A group that is trying to make people experiencing homelessness feel welcome gathered outside The Lucerne Hotel on 79th Street on Saturday starting around 6 p.m.
The hotel and three others like it on the Upper West Side have become a flashpoint. Opponents say that people in the shelters should be moved to other locations, because they’re causing problems, including using drugs on the streets. But the people who gathered on Saturday, called the UWS Open Hearts Initiative, said neighbors should show more compassion for people facing difficult times and can deal with problems at the shelters through engagement rather than demonization.
When WSR arrived Saturday around 8, about 50 people were out on the sidewalks in front of the hotel, including shelter residents, locals, housing activists and politicians. We spoke with several of them before the official “sleepout” was to begin. Yoga mats and sleeping bags were tucked in a corner nearby.
Here’s what some of them had to say.
Marcus M.: “I’m new to this. I came into the shelter system thinking that I could actually better myself. I’m working, I’m employed, I can save money, you know, I could get a voucher, get my things together. I would think that being New Yorkers, we’d have more love for one another, especially with September 11th coming up and the coronavirus. Things that us as New Yorkers have been through, we gotta do things together, being unified. Get rid of the bad apples, but not guys like me who are actually trying to use this place to better ourselves.”
Sara Lind: “I want everyone to know that the Upper West Side is a compassionate, welcoming place. I do think that the more we work together, the more we can solve problems. So to the extent there were issues at the beginning, when the hotels were first starting to be used, I think that it was community engagement that got us over some of those bumps. So we just need to stay engaged and I try to engage from a positive perspective, to stand up for housing justice and the importance of sheltering all New Yorkers.”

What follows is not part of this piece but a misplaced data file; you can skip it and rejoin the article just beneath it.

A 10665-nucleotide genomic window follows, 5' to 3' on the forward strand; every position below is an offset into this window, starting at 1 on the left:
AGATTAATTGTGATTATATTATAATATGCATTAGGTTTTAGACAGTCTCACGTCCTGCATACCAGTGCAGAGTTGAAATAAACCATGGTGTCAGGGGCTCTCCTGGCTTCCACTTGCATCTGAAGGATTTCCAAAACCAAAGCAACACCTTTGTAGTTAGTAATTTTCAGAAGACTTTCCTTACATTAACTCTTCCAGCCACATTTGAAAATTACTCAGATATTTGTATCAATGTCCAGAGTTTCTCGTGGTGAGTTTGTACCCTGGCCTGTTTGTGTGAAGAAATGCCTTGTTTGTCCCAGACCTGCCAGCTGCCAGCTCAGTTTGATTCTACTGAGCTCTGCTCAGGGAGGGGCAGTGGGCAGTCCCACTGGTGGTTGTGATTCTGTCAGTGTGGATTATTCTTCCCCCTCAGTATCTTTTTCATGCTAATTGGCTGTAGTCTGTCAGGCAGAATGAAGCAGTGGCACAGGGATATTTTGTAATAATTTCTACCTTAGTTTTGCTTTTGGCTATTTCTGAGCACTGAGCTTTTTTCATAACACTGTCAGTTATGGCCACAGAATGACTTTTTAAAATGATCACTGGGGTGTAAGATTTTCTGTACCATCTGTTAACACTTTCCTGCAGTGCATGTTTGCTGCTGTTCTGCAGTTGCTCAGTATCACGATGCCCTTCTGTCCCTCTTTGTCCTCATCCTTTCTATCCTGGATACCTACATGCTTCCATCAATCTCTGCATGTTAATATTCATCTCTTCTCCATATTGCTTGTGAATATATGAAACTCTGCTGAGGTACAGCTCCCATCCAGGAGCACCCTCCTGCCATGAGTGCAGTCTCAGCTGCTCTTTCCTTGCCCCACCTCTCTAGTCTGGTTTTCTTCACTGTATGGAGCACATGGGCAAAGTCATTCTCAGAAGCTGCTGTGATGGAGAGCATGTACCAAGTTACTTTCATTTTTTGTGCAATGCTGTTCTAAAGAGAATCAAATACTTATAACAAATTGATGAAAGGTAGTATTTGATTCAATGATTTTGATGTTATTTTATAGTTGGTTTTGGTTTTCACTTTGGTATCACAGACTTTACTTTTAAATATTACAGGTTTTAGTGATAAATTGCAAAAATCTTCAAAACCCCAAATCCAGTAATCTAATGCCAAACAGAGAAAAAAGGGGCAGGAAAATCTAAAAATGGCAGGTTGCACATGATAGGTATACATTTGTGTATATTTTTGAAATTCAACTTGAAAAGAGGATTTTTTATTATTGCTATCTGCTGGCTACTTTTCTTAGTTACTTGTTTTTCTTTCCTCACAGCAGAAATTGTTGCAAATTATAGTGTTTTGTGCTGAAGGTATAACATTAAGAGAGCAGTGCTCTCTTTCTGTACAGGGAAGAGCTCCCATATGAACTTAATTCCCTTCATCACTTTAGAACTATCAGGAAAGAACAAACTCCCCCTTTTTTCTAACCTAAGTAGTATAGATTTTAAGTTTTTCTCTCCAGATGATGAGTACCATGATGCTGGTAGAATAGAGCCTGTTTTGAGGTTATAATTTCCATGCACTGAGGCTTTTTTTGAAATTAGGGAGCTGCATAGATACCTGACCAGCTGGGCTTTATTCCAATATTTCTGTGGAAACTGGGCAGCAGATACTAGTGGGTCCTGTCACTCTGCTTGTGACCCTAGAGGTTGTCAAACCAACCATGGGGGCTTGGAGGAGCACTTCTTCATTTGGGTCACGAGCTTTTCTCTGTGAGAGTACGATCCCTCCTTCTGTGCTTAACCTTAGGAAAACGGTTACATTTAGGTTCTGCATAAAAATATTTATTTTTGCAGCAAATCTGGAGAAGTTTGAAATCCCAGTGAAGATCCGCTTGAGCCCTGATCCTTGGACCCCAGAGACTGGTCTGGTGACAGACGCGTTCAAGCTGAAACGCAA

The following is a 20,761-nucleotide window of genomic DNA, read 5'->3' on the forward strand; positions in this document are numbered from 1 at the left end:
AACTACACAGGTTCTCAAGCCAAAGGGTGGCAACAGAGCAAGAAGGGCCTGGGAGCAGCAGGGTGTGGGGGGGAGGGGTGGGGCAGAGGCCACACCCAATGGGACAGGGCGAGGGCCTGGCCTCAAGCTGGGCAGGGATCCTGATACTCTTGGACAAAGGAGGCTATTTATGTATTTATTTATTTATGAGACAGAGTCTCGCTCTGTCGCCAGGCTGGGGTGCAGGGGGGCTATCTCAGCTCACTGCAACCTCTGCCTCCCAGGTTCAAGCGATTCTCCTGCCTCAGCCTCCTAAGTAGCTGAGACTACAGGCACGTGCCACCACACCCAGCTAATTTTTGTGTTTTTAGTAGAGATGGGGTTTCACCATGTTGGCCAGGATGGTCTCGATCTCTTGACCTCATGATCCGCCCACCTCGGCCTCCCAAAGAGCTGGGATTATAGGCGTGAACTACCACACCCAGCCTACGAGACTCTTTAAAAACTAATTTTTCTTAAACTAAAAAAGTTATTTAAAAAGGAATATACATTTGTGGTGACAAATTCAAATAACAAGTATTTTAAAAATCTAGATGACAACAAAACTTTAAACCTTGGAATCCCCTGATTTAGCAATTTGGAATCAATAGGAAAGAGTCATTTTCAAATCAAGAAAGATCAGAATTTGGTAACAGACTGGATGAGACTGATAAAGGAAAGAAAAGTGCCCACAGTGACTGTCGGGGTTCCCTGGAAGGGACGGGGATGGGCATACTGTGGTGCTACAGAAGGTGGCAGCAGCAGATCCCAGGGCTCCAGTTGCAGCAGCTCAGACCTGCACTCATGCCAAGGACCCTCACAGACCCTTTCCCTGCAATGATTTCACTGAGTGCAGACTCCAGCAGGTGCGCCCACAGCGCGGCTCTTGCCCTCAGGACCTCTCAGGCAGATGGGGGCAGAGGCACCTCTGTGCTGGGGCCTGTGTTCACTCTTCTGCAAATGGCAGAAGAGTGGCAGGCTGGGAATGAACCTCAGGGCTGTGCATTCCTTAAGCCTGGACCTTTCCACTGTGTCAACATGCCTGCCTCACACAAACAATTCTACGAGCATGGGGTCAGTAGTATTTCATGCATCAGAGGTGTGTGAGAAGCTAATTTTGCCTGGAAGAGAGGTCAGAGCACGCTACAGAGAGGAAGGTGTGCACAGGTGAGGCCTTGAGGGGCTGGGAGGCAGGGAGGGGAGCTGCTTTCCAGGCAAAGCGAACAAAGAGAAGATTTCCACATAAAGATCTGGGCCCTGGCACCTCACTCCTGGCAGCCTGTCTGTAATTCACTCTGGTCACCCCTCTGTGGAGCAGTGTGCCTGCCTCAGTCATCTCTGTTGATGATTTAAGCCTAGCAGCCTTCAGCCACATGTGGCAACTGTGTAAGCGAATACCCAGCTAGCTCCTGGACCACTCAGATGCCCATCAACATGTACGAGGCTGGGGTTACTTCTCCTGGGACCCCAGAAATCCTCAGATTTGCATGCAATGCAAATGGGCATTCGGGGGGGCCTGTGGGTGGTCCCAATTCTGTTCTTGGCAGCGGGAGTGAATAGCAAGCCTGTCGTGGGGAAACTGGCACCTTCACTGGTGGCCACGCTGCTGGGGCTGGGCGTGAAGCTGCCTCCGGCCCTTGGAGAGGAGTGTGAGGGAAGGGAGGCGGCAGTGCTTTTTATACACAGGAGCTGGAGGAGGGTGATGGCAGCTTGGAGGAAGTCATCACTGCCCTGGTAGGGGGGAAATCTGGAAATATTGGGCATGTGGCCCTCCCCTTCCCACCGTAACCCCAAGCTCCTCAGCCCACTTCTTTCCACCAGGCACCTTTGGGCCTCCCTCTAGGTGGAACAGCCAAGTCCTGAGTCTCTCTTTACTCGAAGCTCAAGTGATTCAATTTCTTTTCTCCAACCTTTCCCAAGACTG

Roberto: “Being on the Upper West Side has been a blessing to me. Coming from a facility where you have two people handling 230-plus cases, in that environment you feel like you’re just a case number. Coming into these hotels, some of these housing specialists only have to deal with 35, 40 cases at a time. It’s an advantage and an opportunity to try to get myself out of the position that I’m in right now. Every homeless person is different. Not everyone has a mental illness, not everyone is battling drug addiction or alcoholism. The only thing that we all have in common is that we’re homeless.”
Corinne Low: “We wanted to bring the focus back to the need to protect people in shelters. That is the point of the sleep-out. [Opponents] seem to think that if these people weren’t here, they’d cease to exist. But they wouldn’t. They’d be exposed to the elements, to risk, to the dangerous situation of Covid outbreaks in congregate shelters. We wanted to be sleeping out to show the reality that this is what happens when you don’t have shelters.”
Photos and interviews by Joy Bergmann.